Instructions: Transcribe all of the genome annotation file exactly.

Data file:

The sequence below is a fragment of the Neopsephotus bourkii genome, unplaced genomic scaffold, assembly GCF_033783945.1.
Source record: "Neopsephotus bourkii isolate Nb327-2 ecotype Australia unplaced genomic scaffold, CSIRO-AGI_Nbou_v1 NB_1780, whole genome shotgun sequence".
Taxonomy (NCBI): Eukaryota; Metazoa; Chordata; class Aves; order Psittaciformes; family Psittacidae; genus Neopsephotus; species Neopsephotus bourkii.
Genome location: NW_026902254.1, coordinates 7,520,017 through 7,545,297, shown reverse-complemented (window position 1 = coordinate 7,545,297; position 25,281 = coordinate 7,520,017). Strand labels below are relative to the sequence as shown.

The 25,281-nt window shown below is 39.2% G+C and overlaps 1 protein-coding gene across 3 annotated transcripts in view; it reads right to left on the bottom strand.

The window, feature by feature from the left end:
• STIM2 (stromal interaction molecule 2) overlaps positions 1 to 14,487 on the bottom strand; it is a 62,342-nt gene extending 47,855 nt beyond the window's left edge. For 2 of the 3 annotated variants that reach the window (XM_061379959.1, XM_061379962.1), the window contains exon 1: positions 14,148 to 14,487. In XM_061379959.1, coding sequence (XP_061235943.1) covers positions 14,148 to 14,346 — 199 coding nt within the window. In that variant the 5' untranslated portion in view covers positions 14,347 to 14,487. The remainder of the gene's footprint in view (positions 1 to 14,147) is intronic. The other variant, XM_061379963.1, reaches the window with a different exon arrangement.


The sequence below is a fragment of the Neopsephotus bourkii genome, unplaced genomic scaffold, assembly GCF_033783945.1.
Source record: "Neopsephotus bourkii isolate Nb327-2 ecotype Australia unplaced genomic scaffold, CSIRO-AGI_Nbou_v1 NB_1780, whole genome shotgun sequence".
Taxonomy (NCBI): Eukaryota; Metazoa; Chordata; class Aves; order Psittaciformes; family Psittacidae; genus Neopsephotus; species Neopsephotus bourkii.
Genome location: NW_026902254.1, coordinates 7,520,017 through 7,545,297, shown reverse-complemented (window position 1 = coordinate 7,545,297; position 25,281 = coordinate 7,520,017). Strand labels below are relative to the sequence as shown.

The 25,281-nt window shown below is 39.2% G+C and overlaps 1 protein-coding gene across 3 annotated transcripts in view; it reads right to left on the bottom strand.

The window, feature by feature from the left end:
• STIM2 (stromal interaction molecule 2) overlaps positions 1 to 14,487 on the bottom strand; it is a 62,342-nt gene extending 47,855 nt beyond the window's left edge. For 2 of the 3 annotated variants that reach the window (XM_061379959.1, XM_061379962.1), the window contains exon 1: positions 14,148 to 14,487. In XM_061379959.1, coding sequence (XP_061235943.1) covers positions 14,148 to 14,346 — 199 coding nt within the window. In that variant the 5' untranslated portion in view covers positions 14,347 to 14,487. The remainder of the gene's footprint in view (positions 1 to 14,147) is intronic. The other variant, XM_061379963.1, reaches the window with a different exon arrangement.